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VisionWalk 2012: Federal Way family battles retinal disease

James and Matt Hoag are participating in VisionWalk 5k on Oct. 20. The event raises funds for research for retinal diseases. - Courtesy photo
James and Matt Hoag are participating in VisionWalk 5k on Oct. 20. The event raises funds for research for retinal diseases.
— image credit: Courtesy photo

Organizers of the VisionWalk 5K, slated for Oct. 20 in Seattle, hope to raise $50,000 to continue the fight against retinal diseases of all kinds — many of which can ultimately lead to blindness for those affected.

Some of those diseases include retinitis pigmentosa (RP), macular degeneration, Usher syndrome, and Stargardt disease.

One of the organizers of VisionWalk, Federal Way resident Mike Hoag, personally has a lot invested in trying to find a cure for the aforementioned diseases, particularly RP.

Both of Hoag’s sons, Matt and James, have been diagnosed with the disease.

“It is heart-wrenching to watch my sons’ visions slip away to retinal disease,” said Hoag, who is co-chair for the VisionWalk event. “I struggle to do something meaningful to help them. My part is to help raise money and raise awareness to ensure that the research keeps moving forward.”

RP is “a group of genetic eye conditions that leads to incurable blindness,” according to Wikipedia. RP starts with night blindness and then progresses to tunnel vision. Some RP patients do not go legally blind until their 40s or 50s, and retain some sight all their lives. Others go completely blind from RP, in some cases as early as childhood.

RP attacks the photoreceptors in the eye, the rods and cones, by causing abnormalities in those structures.

Matt Hoag, 31, who now lives in Spokane with his wife, Cara, and is an assistant professor at Gonzaga University, described his experiences with RP and how it has changed his life.

“I was a Federal Way High School student, and I can remember, even walking the hallways at school, that I felt kind of awkward. I felt very clumsy,” he said. “I would bump into trash cans that were in the hallways, especially when the hallways were more crowded between classes. That kind of thing.”

Hoag said the formal diagnosis of RP didn’t come until much later after he had graduated from Gonzaga.

“I went to an eye doctor, and had mentioned it to him. He saw, in my examination, just some physical finds…for folks that have this condition. He suggested I go see a retina specialist to get further treatment and do a side-vision test,” Hoag said. “(A side-vision test) is where you look into this big, glowing orb, essentially, which would comprise your normal field of vision, that’s about 90 degrees, and they flash these lights in varying spaces around your peripheral vision, and you’re supposed to hit a button when you see it.”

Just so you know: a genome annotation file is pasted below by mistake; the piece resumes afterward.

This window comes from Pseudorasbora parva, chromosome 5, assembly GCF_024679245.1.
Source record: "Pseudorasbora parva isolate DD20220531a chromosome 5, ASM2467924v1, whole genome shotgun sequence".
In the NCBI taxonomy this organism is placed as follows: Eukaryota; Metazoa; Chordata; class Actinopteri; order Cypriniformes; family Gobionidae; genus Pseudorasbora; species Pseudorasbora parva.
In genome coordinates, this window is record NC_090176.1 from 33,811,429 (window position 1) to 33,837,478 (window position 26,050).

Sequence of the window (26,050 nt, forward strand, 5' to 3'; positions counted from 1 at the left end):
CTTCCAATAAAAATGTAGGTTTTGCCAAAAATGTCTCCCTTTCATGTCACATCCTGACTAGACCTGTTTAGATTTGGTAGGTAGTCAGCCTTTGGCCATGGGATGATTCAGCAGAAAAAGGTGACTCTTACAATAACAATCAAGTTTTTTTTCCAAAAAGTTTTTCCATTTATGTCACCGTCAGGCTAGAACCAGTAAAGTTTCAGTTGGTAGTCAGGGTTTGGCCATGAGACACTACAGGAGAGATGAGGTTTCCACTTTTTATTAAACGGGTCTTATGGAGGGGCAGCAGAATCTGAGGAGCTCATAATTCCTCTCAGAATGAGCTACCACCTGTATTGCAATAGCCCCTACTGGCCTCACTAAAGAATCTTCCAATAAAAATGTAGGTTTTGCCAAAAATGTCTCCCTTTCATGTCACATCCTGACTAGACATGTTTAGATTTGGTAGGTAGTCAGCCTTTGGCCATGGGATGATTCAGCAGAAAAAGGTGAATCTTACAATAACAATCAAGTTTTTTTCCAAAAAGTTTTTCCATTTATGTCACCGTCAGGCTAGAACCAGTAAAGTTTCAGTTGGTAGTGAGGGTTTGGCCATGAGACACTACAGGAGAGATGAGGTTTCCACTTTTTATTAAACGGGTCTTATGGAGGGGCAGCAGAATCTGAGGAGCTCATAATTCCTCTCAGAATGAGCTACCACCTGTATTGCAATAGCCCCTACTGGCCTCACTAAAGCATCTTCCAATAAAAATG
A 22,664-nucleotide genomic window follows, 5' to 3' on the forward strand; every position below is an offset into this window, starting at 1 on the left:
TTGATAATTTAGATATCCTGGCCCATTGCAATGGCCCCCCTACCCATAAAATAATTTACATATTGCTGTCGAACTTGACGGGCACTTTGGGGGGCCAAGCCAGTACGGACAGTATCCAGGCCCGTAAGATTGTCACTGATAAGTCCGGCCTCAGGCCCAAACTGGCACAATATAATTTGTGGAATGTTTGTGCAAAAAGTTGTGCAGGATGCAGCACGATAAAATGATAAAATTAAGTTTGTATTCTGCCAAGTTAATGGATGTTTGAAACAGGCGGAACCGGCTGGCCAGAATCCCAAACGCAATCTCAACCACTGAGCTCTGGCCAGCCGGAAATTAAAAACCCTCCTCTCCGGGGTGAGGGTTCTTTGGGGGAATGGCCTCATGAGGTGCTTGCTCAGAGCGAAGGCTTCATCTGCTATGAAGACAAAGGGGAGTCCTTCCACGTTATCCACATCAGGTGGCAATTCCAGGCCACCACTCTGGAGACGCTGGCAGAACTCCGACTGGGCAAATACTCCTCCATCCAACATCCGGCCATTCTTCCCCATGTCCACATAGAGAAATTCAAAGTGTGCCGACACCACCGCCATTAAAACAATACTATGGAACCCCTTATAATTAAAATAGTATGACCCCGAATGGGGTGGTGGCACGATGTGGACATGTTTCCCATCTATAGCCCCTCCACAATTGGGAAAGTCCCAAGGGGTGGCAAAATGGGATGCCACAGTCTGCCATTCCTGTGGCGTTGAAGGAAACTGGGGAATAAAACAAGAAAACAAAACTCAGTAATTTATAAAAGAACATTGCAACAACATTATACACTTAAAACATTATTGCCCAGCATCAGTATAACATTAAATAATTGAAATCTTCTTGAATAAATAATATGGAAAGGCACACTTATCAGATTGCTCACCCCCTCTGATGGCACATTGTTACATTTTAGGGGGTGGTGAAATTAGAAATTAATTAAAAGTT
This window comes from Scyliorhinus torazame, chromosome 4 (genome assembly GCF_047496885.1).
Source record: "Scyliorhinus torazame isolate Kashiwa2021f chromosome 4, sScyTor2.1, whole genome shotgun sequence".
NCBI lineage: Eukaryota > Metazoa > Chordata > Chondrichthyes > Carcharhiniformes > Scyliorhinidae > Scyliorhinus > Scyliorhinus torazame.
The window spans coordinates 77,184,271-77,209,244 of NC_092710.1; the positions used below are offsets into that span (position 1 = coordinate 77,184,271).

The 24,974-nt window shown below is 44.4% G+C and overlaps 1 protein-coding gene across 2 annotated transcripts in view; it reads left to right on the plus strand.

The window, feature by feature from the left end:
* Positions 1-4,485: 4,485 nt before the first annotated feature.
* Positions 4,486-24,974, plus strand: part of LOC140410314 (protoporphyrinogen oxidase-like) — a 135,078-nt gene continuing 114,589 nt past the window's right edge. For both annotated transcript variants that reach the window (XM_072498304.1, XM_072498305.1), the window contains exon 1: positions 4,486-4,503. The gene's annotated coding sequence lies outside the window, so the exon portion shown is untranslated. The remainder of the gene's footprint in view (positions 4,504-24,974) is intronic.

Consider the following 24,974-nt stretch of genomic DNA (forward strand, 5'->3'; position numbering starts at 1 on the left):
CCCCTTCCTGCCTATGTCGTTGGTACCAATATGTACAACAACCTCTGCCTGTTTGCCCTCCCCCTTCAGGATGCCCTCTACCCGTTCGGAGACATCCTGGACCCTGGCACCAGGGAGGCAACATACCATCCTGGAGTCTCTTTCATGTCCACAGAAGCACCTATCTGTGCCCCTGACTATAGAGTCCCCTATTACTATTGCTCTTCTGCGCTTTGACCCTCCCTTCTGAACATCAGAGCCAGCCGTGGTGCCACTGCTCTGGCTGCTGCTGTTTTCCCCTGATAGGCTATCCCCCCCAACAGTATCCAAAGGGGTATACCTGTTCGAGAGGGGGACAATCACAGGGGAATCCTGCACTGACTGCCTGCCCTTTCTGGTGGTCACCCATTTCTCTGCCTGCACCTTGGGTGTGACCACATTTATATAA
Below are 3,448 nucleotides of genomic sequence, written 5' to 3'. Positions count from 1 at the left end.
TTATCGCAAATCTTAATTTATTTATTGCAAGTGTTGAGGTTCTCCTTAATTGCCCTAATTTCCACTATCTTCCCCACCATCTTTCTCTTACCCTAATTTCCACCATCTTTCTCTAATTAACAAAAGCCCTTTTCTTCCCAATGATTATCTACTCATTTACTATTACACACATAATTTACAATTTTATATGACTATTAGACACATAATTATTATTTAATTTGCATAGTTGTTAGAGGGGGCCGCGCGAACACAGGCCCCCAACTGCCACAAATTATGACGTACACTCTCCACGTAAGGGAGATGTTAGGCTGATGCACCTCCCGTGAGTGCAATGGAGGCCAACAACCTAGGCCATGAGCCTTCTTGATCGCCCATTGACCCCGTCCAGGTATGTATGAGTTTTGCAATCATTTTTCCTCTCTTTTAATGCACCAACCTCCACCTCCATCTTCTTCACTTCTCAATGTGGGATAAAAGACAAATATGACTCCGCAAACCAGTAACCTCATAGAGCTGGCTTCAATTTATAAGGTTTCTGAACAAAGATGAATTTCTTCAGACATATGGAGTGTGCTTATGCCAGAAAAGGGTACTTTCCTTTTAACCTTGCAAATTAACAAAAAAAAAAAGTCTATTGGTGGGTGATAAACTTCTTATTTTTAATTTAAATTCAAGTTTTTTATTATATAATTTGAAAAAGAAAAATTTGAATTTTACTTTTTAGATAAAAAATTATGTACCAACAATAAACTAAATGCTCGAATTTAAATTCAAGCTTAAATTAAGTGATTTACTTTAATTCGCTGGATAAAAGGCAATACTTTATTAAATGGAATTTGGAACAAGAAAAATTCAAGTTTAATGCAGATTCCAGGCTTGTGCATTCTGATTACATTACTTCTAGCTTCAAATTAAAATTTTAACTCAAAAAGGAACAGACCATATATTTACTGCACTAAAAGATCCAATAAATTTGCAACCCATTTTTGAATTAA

The results of that test confirmed what Hoag had suspected all along. At that time, his peripheral vision was around 20-25 degrees, he said, which is right at the limit for “legal” blindness. Another, more recent test confirmed that the disease had progressed, and has left Hoag’s peripheral vision field at 5-10 degrees, making him legally blind.

Hoag said the biggest adjustment for him had been learning to adjust his life around the fact that he can no longer drive a vehicle. In his case, however, Hoag said he had begun adjusting his life with the initial diagnosis a number of years ago, so the loss of being able to drive was not as shocking as it could have been.

Outside of losing his ability to drive, Hoag did touch on the idea that he feels the disease can create a sense of isolation in those affected.

“By its nature, the way it works… it’s almost separating you from the world around you, because in losing your vision, that’s a big way you interact and connect with the world around you,” he said.

For Hoag, that isolation is lessened because of the fact that younger brother James has also been diagnosed with RP.

“It certainly has brought us closer together. Even though we may not talk about it, it’s one of those things that goes unspoken. We know that the support, the understanding, and ultimately, the care and concern for one another is there,” he said.

Decreasing that sense of isolation is also combatted by participating in events like VisionWalk, Hoag said.

“It’s a great opportunity to get together, and just experience the support we have within our network and the bigger network of our friends,” he said. “To me, the most important aspect of it is to come together as a community for folks that have a vision condition. To get together and really just form those bonds and connections.”

“On the whole, on the balance, I feel very positive about my outlook for life and my friends, family, and the network of love and support they provide, is a big reason for that. And VisionWalk is a great way to plug into that for me,” he added.

Hoag also said events like VisionWalk are important because of the vital funds they raise for medical and technological research. One only has to look at stories like Google’s prototype program for automated cars, Hoag said, to realize that a condition like RP, especially in this day and age, is not the end of the world.

“Technology and research are making the world more accessible and giving more and more hope to ultimately restoring vision to folks like me that have retinitis pigmentosa,” he said.

Learn more

The second annual VisionWalk 5k, which raises funds for research for retinal diseases, will take place Oct. 20 at Seattle’s Magnuson Park (7400 Sand Point Way NE, Seattle, 98115). Registration starts at 9 a.m., and the walk will begin at 10:15 a.m.

To learn more about the VisionWalk 5k event, visit www.visionwalk.org.

 

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